ZenithOptimedia forecasts global ad spend to rise 3.9% in 2013

Global advertising spend will rise by 3.9 per cent to reach $518 billion during 2013, according to the latest forecast by ZenithOptimedia.

ZenithOptimedia forecasts global ad spend to rise 3.9% in 2013

Though the figure has been adjusted down from the 4.1 per cent rise predicted in December, this is mainly because the 3.5 per cent rise in 2012 was higher than expected. 

Global spend will then rise by 5 per cent during 2014 and 5.6 per cent in 2015, according to the ZenithOptimedia report.

Strong growth in emerging markets is expected to underpin the growth over the next three years, with markets in Eastern Europe and Central Asia, "fast-track Asia" and Latin America growing at 10 per cent a year.

Ad spend in North America is expected to rise at between 4 and 5 per cent a year while spend in Northern and Central Europe is expected to be static during 2013 before growing by 2 per cent in 2014 and 2015.

The UK is broadly expected to grow in advance of the average for the region with forecast growth of 1.5 per cent in 2013 and 2.8 per cent in 2014. However, the UK is expected to fall from the world’s fifth largest ad market in 2012, with spend of $19.5 billion, to sixth in 2015, with spend of $20.7 billion, after being leapfrogged by Brazil.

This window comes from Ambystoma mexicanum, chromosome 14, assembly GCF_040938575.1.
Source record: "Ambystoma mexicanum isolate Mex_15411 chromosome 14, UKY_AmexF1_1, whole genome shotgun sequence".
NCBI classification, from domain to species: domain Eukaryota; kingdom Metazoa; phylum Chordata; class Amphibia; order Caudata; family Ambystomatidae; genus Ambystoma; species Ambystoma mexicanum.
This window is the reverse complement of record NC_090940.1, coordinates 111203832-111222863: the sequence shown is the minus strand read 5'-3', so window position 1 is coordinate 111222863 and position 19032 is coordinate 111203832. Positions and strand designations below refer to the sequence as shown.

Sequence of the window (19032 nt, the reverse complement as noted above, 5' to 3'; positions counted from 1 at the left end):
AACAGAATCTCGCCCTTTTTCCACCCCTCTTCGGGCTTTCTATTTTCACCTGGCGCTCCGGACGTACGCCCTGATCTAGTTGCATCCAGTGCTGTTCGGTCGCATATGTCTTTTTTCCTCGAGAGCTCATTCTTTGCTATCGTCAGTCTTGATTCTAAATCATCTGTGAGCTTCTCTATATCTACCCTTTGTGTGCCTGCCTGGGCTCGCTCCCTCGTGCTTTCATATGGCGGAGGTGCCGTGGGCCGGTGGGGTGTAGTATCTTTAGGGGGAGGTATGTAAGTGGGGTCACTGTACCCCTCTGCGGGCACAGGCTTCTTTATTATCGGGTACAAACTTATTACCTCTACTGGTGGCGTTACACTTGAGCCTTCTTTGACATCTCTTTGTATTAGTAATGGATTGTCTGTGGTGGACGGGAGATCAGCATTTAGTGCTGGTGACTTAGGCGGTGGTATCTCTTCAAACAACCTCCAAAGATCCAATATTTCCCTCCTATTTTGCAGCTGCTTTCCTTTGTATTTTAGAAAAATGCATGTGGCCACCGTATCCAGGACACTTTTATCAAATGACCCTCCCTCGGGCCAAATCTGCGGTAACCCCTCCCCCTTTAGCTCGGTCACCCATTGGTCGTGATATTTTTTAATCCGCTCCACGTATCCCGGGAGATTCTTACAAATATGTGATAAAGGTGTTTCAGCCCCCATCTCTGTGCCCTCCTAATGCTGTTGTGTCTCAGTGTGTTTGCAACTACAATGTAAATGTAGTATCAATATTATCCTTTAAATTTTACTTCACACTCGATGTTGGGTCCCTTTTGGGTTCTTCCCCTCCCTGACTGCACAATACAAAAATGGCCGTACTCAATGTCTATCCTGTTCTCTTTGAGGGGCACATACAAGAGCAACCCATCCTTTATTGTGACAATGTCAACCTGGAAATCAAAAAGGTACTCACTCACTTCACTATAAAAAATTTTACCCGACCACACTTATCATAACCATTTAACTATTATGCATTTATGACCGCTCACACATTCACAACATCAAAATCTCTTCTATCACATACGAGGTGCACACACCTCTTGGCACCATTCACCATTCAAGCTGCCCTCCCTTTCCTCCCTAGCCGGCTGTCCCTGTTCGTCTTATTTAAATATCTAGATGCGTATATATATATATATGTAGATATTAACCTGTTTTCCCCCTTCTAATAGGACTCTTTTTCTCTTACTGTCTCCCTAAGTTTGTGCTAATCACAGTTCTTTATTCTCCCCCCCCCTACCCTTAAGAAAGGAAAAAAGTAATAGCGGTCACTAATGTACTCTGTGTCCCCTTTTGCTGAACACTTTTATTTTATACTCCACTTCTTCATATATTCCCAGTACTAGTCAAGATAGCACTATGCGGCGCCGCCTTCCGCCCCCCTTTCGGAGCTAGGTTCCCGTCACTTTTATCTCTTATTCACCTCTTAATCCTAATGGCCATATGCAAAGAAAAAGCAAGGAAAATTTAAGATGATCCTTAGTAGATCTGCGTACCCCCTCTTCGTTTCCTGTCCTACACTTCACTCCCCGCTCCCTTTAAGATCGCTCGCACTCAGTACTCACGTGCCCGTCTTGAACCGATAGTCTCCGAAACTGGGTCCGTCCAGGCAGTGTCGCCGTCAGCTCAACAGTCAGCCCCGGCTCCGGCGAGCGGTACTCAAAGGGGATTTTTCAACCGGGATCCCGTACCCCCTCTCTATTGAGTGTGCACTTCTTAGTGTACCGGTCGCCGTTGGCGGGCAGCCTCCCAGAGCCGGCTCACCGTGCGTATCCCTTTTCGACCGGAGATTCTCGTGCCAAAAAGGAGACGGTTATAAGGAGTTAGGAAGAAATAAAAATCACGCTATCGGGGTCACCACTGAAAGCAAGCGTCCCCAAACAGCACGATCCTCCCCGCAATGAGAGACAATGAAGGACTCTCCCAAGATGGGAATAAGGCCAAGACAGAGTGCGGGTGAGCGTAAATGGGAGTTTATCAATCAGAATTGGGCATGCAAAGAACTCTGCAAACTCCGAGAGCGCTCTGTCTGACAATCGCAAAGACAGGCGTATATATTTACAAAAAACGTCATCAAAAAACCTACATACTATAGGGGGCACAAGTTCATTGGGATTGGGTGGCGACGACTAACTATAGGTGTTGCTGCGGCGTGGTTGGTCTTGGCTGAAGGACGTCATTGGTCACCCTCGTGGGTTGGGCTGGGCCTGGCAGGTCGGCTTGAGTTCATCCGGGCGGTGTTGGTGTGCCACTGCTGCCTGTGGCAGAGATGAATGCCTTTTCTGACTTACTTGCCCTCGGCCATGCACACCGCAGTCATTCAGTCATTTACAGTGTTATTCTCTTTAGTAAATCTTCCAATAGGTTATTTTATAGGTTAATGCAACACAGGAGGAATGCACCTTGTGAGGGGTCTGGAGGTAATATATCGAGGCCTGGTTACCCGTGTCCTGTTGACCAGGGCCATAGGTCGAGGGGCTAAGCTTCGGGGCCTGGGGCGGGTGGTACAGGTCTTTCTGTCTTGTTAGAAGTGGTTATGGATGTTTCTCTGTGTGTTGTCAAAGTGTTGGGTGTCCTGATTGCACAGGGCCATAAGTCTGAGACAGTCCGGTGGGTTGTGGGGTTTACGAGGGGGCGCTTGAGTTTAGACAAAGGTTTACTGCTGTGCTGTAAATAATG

Internet advertising is expected to grow by 14 per cent each year between 2013 and 2015. However, television is also expected to grow, remaining the largest medium with a peak share of advertising of 40.4 per cent in 2013, before falling back to 40.3 per cent in 2015. This will compare to internet’s share of 23.4 per cent. Newspaper share of ad revenue is expected to slide from 18.9 per cent in 2012 to 15.8 per cent in 2015.

Steve King, the global chief executive of ZenithOptimedia, said: "As the global economy strengthens, more opportunities will open up for companies to expand their businesses. Advertising is an essential tool for launching new products and entering new markets, and advertisers will increase their budgets wherever they can increase the return on their investment."